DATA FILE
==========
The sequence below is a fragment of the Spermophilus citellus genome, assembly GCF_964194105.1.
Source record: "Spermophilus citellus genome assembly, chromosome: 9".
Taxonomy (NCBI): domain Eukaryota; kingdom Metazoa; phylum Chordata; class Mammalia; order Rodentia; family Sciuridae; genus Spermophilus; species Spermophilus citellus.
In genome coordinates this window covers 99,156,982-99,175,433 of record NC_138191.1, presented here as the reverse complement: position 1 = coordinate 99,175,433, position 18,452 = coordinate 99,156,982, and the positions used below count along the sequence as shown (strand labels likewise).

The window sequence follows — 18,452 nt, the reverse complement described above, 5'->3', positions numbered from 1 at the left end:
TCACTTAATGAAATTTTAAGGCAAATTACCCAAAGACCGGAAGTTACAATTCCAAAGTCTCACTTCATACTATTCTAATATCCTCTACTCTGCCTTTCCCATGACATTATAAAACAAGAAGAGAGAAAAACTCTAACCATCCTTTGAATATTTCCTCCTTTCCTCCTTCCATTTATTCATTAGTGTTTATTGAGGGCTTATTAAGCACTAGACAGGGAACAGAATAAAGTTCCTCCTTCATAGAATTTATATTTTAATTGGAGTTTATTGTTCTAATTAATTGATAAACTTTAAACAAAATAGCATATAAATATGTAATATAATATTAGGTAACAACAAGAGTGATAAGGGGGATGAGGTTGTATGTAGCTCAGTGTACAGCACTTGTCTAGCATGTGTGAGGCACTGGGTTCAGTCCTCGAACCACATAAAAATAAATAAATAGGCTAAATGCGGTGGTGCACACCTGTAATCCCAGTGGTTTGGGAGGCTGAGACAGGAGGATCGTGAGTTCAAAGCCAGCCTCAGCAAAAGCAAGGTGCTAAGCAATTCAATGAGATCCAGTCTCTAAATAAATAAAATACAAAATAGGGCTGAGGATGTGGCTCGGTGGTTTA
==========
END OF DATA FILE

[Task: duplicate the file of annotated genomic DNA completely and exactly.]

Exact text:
The sequence below is a fragment of the Spermophilus citellus genome, assembly GCF_964194105.1.
Source record: "Spermophilus citellus genome assembly, chromosome: 9".
Taxonomy (NCBI): domain Eukaryota; kingdom Metazoa; phylum Chordata; class Mammalia; order Rodentia; family Sciuridae; genus Spermophilus; species Spermophilus citellus.
In genome coordinates this window covers 99,156,982-99,175,433 of record NC_138191.1, presented here as the reverse complement: position 1 = coordinate 99,175,433, position 18,452 = coordinate 99,156,982, and the positions used below count along the sequence as shown (strand labels likewise).

The window sequence follows — 18,452 nt, the reverse complement described above, 5'->3', positions numbered from 1 at the left end:
TCACTTAATGAAATTTTAAGGCAAATTACCCAAAGACCGGAAGTTACAATTCCAAAGTCTCACTTCATACTATTCTAATATCCTCTACTCTGCCTTTCCCATGACATTATAAAACAAGAAGAGAGAAAAACTCTAACCATCCTTTGAATATTTCCTCCTTTCCTCCTTCCATTTATTCATTAGTGTTTATTGAGGGCTTATTAAGCACTAGACAGGGAACAGAATAAAGTTCCTCCTTCATAGAATTTATATTTTAATTGGAGTTTATTGTTCTAATTAATTGATAAACTTTAAACAAAATAGCATATAAATATGTAATATAATATTAGGTAACAACAAGAGTGATAAGGGGGATGAGGTTGTATGTAGCTCAGTGTACAGCACTTGTCTAGCATGTGTGAGGCACTGGGTTCAGTCCTCGAACCACATAAAAATAAATAAATAGGCTAAATGCGGTGGTGCACACCTGTAATCCCAGTGGTTTGGGAGGCTGAGACAGGAGGATCGTGAGTTCAAAGCCAGCCTCAGCAAAAGCAAGGTGCTAAGCAATTCAATGAGATCCAGTCTCTAAATAAATAAAATACAAAATAGGGCTGAGGATGTGGCTCGGTGGTTTA